Other survey highlights
- many companies undertook considerable corporate development activity, such as launching new products or services, in the past year and these activities had a positive impact on performance;
- skill shortages are seen as the biggest obstacle to growth with legislation and government intervention close behind;
- dispiriting for the government, more than 80 per cent had not heard of the Enterprise Directorate, as the Small Business Service was re-named last July, and only 3 per cent felt it would mean a better deal for them; and
- in spite of the recent negative media focus on private equity, half of respondents said the industry would help them deliver strong growth.
The Bowmark Entrepreneurs’ Index is a new survey commissioned by Bowmark Capital, a leading private equity firm specialising in smaller UK companies. This is the first of a series tracking the financial performance and levels of optimism of small and medium-sized companies about prospects for their own company, their sector and entrepreneurial businesses generally.
The survey also explores the type of development activity respondents have undertaken in the past 12 months and intend to take in the year ahead, and their attitude towards the challenges and opportunities faced by entrepreneurial businesses in the UK.
Although most (85 per cent) were optimistic about their own prospects, two-thirds of respondents were also positive about prospects for their sector and 58 per cent thought the future was bright for entrepreneurial companies in the UK generally.
Charles Ind, Managing Partner of Bowmark Capital, said: "You have to be a positive thinker to be a successful entrepreneur. But this survey demonstrates that many small and medium-sized businesses are delivering good results in spite of worsening economic and financial conditions and expect to do so in the future. Since our review, global uncertainty has increased significantly. Our next survey will reveal whether entrepreneurial businesses retain their optimism as conditions worsen."
The positive outlook of respondents mirrors good results for many companies in the past year. More than a third of companies surveyed increased both profits and revenue by more than 20 per cent in the past 12 months. Looking forward, more than two-thirds of respondents expect their revenue and profits will grow by at least 10 per cent in the year ahead.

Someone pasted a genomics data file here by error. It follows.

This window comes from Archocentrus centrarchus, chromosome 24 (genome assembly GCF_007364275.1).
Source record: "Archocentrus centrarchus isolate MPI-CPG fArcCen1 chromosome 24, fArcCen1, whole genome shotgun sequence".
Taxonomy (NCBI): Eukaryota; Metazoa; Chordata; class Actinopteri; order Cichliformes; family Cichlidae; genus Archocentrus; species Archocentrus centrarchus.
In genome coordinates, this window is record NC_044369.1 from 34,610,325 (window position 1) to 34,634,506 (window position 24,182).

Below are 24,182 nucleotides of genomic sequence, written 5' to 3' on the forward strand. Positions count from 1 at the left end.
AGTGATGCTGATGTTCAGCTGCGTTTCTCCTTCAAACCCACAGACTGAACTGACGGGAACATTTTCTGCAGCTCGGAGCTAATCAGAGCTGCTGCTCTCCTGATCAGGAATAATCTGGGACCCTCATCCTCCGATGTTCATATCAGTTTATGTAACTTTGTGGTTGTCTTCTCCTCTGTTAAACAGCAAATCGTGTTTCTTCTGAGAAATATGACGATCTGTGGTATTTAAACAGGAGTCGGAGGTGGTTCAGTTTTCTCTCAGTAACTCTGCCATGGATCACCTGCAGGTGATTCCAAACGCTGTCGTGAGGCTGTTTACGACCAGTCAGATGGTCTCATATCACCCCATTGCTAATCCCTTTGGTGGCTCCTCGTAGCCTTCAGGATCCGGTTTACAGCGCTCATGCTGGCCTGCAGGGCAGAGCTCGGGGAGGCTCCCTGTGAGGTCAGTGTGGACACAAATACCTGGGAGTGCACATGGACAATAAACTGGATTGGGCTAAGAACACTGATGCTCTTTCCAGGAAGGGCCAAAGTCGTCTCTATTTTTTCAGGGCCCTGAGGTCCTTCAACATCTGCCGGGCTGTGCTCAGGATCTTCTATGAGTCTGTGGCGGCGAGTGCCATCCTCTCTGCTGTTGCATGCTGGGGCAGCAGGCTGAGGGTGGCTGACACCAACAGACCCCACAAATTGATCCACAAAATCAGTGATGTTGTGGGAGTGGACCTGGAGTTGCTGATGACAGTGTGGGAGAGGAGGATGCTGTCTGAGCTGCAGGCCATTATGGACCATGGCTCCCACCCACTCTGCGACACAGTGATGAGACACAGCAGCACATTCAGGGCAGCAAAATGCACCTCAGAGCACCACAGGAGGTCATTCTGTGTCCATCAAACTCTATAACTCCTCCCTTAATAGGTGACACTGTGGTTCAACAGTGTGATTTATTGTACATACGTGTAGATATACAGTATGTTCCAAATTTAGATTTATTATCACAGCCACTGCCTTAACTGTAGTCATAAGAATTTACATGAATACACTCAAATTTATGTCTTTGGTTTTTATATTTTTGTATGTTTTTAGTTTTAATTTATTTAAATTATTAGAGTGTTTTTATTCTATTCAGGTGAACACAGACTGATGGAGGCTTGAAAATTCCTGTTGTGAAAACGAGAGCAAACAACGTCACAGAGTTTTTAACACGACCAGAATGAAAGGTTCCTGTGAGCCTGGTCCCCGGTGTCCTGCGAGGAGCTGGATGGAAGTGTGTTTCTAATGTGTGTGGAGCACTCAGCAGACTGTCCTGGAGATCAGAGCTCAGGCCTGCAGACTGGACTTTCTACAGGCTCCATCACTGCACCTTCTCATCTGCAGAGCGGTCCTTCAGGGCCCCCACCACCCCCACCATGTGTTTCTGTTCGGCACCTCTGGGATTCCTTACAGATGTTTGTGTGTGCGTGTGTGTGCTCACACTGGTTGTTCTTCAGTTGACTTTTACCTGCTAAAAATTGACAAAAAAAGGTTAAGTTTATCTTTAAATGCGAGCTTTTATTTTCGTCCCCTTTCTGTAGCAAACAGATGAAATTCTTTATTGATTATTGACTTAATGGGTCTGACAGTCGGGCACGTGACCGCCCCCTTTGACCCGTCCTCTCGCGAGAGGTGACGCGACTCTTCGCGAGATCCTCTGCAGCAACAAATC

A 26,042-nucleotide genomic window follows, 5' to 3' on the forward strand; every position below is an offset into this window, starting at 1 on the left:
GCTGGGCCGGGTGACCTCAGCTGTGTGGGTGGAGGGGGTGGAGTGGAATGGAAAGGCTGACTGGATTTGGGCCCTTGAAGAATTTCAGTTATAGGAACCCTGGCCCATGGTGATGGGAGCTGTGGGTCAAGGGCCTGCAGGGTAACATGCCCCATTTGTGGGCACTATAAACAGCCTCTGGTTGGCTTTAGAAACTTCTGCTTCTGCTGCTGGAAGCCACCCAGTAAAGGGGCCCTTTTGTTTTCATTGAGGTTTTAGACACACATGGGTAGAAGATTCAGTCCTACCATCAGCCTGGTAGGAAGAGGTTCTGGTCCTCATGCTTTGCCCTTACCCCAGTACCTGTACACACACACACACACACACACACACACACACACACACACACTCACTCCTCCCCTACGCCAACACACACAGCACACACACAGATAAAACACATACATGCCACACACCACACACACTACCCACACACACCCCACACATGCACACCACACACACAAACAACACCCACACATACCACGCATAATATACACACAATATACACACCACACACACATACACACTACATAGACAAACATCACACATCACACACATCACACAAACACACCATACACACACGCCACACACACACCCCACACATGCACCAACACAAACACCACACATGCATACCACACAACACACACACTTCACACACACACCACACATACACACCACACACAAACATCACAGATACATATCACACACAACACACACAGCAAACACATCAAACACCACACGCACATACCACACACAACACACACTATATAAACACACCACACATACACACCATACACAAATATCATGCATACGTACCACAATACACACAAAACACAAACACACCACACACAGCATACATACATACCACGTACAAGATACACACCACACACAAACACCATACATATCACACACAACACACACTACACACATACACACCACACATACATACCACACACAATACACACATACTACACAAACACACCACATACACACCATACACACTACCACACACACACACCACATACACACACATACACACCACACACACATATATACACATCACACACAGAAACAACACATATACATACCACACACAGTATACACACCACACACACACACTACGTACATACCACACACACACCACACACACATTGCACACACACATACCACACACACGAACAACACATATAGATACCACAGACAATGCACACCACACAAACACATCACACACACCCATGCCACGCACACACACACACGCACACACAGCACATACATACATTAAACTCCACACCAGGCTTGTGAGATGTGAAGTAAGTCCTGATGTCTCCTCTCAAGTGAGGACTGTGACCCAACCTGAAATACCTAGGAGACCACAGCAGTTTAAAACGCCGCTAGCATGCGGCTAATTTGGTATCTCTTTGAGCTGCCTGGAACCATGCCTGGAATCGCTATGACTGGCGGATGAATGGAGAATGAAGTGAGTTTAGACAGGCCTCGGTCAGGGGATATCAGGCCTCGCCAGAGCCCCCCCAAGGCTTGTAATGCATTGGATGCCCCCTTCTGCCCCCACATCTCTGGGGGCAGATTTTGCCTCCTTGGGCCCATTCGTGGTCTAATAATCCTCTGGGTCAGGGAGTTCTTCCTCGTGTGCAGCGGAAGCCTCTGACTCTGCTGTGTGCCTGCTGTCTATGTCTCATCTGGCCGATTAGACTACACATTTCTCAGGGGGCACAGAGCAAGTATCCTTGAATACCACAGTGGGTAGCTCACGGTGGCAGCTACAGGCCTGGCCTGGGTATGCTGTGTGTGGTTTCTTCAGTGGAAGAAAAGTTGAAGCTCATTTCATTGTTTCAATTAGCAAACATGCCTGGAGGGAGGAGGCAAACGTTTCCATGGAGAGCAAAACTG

Employment was another issue entirely. Over the past year, 55 per cent of the companies surveyed said they had either maintained or cut job numbers or had increased staffing levels by less than 10 per cent. In the coming year, only 18 per cent expect to increase their workforce by 20 per cent or more - virtually the same percentage which plans to cut jobs or maintain current levels of employment. Two-thirds of respondents said they found it difficult to recruit staff with the right skills for their business in spite of new government initiatives to encourage skills training.
Ind commented: "Whether the slow growth in past and planned employment arises out of problems finding people with the rightskills, or is down to increased productivity, will emerge in subsequent surveys."
Entrepreneurial companies surveyed were not just waiting for something to happen to help their company grow. Nearly three-quarters introduced a new service or product and 93 per cent of those said it had a positive impact on the business. Also deemed positive were opening premises in a new location in the UK (90 per cent) and overseas (88 per cent), and selling a business (84 per cent). Respondents plan substantially more development activity in the year ahead.
Respondents cited a number of obstacles to growth. While recruitment difficulties affected two-thirds of respondents, 56 per cent of those surveyed said government legislation, regulation or intervention made it difficult to grow their business. "The prospect of yet another consultation by government of how and where to cut red tape must make their hearts sink," said Ind.
Meanwhile even the smallest companies figured among the 82 per cent of respondents unaware that the Small Business Service had been renamed the Enterprise Directorate last summer. A government pledged to help growing businesses should note that only 3 per cent felt it would result in a better deal for entrepreneurial businesses.
Although the private equity sector has come in for criticism, 86 per cent of companies surveyed said their relationship with these investors was good; 71 per cent said they set realistic targets; and 58 per cent said they provided useful guidance on strategy.
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